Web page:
Was the Chilton School in Gilmore Girls so named as an homage to the singer? I'd never made the connection, but it seems obvious in retrospect.

Sunday, March 14, 2010

I'm Going Back to New Jersey, I Do Believe They've Had Enough of Me

If you like any combination of the Gaslight Anthem, the Pogues, and/or song-cycles based on the Civil War, you really owe it to yourself to check out Titus Andronicus's new album The Monitor. If nothing else, listen to the epic closing track "The Battle of Hampton Roads."

Saturday, March 13, 2010

Absurdly Proportioned Doll Fail

I wonder if whoever came up with the idea to make a Mad Men Barbie doll of Joan Holloway has ever looked at a picture of Christina Hendricks.

Wednesday, March 10, 2010

Get Matlock on the Case

March 7, 2010: 114-year-old Mary Josephine Ray, the oldest person in America, died in Westmoreland, New Hampshire.

Mere hours later, 113-year-old Daisy Bailey, who became the oldest person in America upon Mary Josephine Ray's death, passed away.

The frightening implication: some deranged supercentenarian wants to get into the Guinness book and is willing to resort to murder to get there.

Monday, March 8, 2010

Oscar Post-Mortem

I didn't see any films that were released in 2009. Not a one! But I certainly won't let that stop me from talking about last night's Academy Awards. After all, the Academy itself has proven over and over that a judgment on the artistic merits of the nominated films is besides the point (for evidence, please see the winners for 1952, 1956, 1976, 1980, 1990, 1994, 1997, 1998 & 2005).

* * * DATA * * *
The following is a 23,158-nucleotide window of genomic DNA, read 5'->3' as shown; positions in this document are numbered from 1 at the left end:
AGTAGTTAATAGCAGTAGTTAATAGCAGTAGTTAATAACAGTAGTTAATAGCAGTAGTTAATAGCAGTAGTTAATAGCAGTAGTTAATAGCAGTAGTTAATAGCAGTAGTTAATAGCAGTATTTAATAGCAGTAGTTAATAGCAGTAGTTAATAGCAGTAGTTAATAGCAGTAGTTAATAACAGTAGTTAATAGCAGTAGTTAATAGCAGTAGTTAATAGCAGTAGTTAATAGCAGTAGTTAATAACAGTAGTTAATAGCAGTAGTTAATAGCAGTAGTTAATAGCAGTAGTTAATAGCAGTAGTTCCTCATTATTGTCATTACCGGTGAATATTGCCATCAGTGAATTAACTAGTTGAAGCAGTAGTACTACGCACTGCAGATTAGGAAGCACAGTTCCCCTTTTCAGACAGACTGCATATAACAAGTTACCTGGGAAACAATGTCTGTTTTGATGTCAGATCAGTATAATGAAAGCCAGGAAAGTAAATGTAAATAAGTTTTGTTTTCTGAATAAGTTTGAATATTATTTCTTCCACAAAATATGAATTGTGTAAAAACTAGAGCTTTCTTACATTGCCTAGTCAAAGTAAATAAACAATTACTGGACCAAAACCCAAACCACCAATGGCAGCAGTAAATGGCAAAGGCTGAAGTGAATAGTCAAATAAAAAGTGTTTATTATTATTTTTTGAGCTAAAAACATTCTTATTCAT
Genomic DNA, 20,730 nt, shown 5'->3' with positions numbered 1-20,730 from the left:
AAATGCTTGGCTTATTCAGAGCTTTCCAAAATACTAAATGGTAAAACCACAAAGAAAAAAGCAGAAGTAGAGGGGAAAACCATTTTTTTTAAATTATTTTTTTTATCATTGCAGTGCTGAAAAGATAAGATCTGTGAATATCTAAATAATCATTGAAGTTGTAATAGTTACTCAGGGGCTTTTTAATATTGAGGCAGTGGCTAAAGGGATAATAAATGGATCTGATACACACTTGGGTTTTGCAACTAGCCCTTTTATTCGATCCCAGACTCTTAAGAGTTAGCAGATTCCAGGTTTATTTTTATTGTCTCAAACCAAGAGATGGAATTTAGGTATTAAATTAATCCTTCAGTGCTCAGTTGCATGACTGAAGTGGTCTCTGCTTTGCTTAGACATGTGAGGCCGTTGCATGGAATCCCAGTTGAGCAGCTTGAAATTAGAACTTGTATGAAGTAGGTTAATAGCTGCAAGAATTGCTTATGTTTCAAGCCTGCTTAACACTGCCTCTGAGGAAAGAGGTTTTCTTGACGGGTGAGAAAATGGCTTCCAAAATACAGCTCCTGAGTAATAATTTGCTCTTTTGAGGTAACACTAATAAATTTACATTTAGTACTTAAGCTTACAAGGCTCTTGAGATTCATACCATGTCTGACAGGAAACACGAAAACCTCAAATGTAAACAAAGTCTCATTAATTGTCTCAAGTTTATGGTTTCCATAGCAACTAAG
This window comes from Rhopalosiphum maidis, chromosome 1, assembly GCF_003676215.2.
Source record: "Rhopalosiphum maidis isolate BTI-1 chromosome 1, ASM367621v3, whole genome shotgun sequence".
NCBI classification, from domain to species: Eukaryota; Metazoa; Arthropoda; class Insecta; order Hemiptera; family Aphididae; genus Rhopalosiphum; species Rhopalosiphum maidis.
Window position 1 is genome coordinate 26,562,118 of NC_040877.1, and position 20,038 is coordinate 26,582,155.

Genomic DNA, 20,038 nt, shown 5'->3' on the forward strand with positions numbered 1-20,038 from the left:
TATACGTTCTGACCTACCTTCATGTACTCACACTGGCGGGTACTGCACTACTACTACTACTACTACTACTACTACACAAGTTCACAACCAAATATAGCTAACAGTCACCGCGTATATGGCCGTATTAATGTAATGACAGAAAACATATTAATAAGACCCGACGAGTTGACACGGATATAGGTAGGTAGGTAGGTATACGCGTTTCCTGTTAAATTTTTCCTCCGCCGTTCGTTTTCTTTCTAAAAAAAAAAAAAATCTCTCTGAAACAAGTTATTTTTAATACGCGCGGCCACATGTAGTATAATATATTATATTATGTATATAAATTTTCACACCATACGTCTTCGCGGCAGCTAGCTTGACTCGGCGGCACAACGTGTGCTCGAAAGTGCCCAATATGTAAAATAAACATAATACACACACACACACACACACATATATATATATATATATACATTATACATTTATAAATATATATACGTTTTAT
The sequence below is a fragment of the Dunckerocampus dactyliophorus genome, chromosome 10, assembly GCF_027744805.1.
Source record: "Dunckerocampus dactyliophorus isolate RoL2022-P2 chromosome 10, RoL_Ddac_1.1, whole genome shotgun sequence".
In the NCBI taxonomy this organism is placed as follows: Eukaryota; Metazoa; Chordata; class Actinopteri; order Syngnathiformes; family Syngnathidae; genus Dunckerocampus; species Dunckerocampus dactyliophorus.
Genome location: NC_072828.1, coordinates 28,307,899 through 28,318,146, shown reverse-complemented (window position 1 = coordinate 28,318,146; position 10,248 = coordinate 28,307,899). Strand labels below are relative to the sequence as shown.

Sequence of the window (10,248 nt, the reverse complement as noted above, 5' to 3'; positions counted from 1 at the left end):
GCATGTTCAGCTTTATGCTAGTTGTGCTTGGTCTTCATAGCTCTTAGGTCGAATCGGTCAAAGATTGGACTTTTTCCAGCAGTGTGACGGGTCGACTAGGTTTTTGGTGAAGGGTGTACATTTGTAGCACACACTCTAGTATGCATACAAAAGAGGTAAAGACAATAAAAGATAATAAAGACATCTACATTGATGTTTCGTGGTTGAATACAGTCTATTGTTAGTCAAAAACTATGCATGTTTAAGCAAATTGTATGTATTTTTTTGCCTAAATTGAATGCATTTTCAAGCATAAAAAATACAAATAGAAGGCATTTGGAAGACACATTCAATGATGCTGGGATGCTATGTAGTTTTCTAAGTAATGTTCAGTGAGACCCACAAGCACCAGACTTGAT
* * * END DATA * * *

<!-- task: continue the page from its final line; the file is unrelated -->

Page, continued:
• Just because I didn't see any of the nominated films doesn't mean I wasn't rooting for anyone, though, and it was great to see Kathryn Bigelow win best director, partly because it meant we wouldn't be subjected to more ego-inflation for James Cameron. Plus, as the first female director to win an Oscar, she is heralding in a new era in which directors will now be subject to the same relentless red-carpet criticism as actresses.
  • Trivia time! I spent the evening reading the A.V. Club's live blog (skip to 11:31 to see my minor contribution!), and someone there mentioned the numerous Lost-affiliated winners: J. J. Abrams's Star Trek won for makeup, composer Michael Giacchino won best score for Up, Kate was in The Hurt Locker, Ana-Lucia was in Avatar, and George Minkowski directed the documentary The Cove.
  • Am I alone in finding Peter Sarsgaard incredibly creepy? He always seems to have this dead-eyed stare, and he always sounds like he's doing a John Malkovich impression. His unsettling intensity would have made him a great actor for Stanley Kubrick, if only he'd been born a couple of decades earlier.
  • Most Embarrassing Directorial Choice: the way the camera cut to random black actors whenever Precious won anything.